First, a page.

I think it is helpful to realise that there is a faith without which we cannot please God (He.11:6), and another type of faith which God gives only to some (1Co.12:9). Some theologians explain this as one being a fruit of the Spirit (Ga.5:22KJV) and the other being a gift of the Spirit. So it may be that God has not given you such a gift of faith for healing or miracles which He has given to others. But if you have the faith that trusts in Him you will be pleasing to Him. In practice it is also seen that even those who don't have a regular gift of faith for healing, miracles, etc., may receive such faith on certain occasions for a specific result.

9. Can we have faith only for the things that are written in the Bible?

Of course, we cannot have faith for things that are contrary to what is written in God's word. If we are thinking of doing something unrighteous or in disobedience to commandments and instructions given in the Bible, we must not think that God has given us faith for that. But if we are thinking of something which is generally in line with the Bible but not specifically mentioned there, we can pray for it by faith in God, and if God speaks to us, we can have an assurance also.

10. The Bible says in one place that salvation is by faith and in another place that it is by works. What do you say?

The Bible doesn't really say that salvation is by works. Salvation is by grace through faith (Ep.2:8). It is a gift of God which we receive by faith. (See FAQ on salvation). What you are probably referring to is in Jas.2:14-26. But what James is saying here is that a faith that does not result in works - good deeds - is not a real, living faith.

11. Somebody told me that we can receive whatever we ask in faith. Is this true?

Jesus said that if we had faith and did not doubt, we could receive all that we asked for in faith (Mt.21:21). You already know that faith comes by hearing God. If God has given us assurance concerning something we are asking for, we shall certainly receive it. And if it is something He has promised clearly in His word, we can have faith for it just by reading it and believing it. But if it is something we would like to have, and God has not specifically told us about it, we have no guarantee that we would receive it. We cannot get it by "thinking positively" or "claiming by faith." 1Jn.5:14 says that if we ask anything according to God's will He will hear us.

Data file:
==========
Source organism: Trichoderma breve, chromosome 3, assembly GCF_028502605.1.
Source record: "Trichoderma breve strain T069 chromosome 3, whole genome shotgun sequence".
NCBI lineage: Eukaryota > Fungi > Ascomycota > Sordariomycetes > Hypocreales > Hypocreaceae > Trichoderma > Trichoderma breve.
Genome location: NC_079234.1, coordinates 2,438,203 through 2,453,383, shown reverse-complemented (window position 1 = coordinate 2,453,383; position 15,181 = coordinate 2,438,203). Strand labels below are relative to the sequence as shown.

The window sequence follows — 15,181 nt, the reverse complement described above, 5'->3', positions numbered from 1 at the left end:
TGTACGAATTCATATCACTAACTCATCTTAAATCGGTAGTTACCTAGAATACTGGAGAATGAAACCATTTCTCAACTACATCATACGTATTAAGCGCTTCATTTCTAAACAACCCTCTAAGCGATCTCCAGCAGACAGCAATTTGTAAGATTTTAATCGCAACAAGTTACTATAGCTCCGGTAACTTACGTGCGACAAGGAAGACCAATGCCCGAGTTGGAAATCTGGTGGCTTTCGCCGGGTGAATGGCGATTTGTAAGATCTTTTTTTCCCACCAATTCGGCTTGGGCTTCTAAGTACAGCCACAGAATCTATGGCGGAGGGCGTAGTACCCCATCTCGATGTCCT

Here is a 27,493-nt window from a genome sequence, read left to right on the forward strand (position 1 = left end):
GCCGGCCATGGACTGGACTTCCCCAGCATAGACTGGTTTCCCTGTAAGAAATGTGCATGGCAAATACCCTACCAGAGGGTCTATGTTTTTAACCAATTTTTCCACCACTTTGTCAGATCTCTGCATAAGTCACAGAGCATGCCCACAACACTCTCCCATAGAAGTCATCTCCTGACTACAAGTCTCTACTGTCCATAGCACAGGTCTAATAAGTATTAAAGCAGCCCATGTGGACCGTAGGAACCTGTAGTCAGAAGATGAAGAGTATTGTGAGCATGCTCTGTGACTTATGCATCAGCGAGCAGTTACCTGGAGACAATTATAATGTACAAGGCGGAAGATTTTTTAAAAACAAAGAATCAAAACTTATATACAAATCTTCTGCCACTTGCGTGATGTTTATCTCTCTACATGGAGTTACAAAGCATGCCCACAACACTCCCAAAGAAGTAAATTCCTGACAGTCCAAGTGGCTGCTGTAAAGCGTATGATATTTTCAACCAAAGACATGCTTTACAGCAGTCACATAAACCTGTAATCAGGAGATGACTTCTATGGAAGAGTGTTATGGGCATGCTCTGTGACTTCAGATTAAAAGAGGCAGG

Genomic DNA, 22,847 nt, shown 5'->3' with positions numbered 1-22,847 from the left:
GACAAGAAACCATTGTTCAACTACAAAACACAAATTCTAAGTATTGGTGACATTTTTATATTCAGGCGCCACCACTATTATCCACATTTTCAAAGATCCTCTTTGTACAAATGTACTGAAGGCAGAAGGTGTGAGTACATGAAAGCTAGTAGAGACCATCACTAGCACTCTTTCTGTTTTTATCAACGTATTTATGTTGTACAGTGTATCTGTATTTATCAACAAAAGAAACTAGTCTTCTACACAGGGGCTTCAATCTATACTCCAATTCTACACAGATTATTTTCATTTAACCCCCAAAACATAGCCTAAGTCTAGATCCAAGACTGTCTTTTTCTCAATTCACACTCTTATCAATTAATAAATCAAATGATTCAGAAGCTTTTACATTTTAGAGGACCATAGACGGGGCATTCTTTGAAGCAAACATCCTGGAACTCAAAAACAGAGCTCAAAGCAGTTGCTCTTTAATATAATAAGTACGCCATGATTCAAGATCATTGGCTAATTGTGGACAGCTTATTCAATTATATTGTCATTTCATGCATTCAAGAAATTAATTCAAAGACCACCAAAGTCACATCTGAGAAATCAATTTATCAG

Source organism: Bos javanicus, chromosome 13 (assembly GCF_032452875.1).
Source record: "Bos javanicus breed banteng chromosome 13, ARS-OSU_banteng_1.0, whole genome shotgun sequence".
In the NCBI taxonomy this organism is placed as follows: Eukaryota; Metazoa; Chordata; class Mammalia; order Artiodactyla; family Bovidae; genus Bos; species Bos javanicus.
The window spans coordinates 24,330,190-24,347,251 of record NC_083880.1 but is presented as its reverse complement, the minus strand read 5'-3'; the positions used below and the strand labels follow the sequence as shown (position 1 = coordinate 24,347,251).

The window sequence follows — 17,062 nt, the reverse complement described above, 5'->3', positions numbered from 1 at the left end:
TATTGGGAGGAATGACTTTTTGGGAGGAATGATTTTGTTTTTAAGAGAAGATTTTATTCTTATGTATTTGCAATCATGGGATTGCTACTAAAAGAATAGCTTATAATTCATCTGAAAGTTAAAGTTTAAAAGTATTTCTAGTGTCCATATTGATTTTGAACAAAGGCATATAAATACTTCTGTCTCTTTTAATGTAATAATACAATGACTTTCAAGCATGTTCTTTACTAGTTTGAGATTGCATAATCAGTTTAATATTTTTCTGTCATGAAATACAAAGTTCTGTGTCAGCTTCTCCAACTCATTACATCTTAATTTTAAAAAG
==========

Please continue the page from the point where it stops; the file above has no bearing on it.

12. I am a believer and I trust in God. But sometimes I get many doubts, and I wonder if I have any faith at all. What should I do?

When doubts come into your mind, it means that you are being tempted. Temptation is not the same as sinning. (See FAQ on temptation and sin). Even great saints who have known God for many years come into this temptation at times. Satan tried to make Jesus Himself to doubt when he said, "If You are the Son of God, ..." Overcome in the same way that Jesus did, by quoting Scripture. Think of the promises of God, the many ways in which God has helped you and looked after you in the past. Think of the examples of God's dealings with people in the Bible. Give thanks and praise to God for all His blessings and His promises.

13. Different religions believe different things about God and salvation. Some people say that it doesn't matter too much what they believe as long as they believe something, because God will reward them according to their faith. What do you say?

Faith does not have any power of its own, which can accomplish something and produce results. The power comes from God in whom we have faith. So if someone believes something else, how can he expect things to happen according to what he believes? His so-called faith is only wishful thinking.

14. Someone tells me he has faith for something which I think is plainly silly and fantastic. What can I tell him?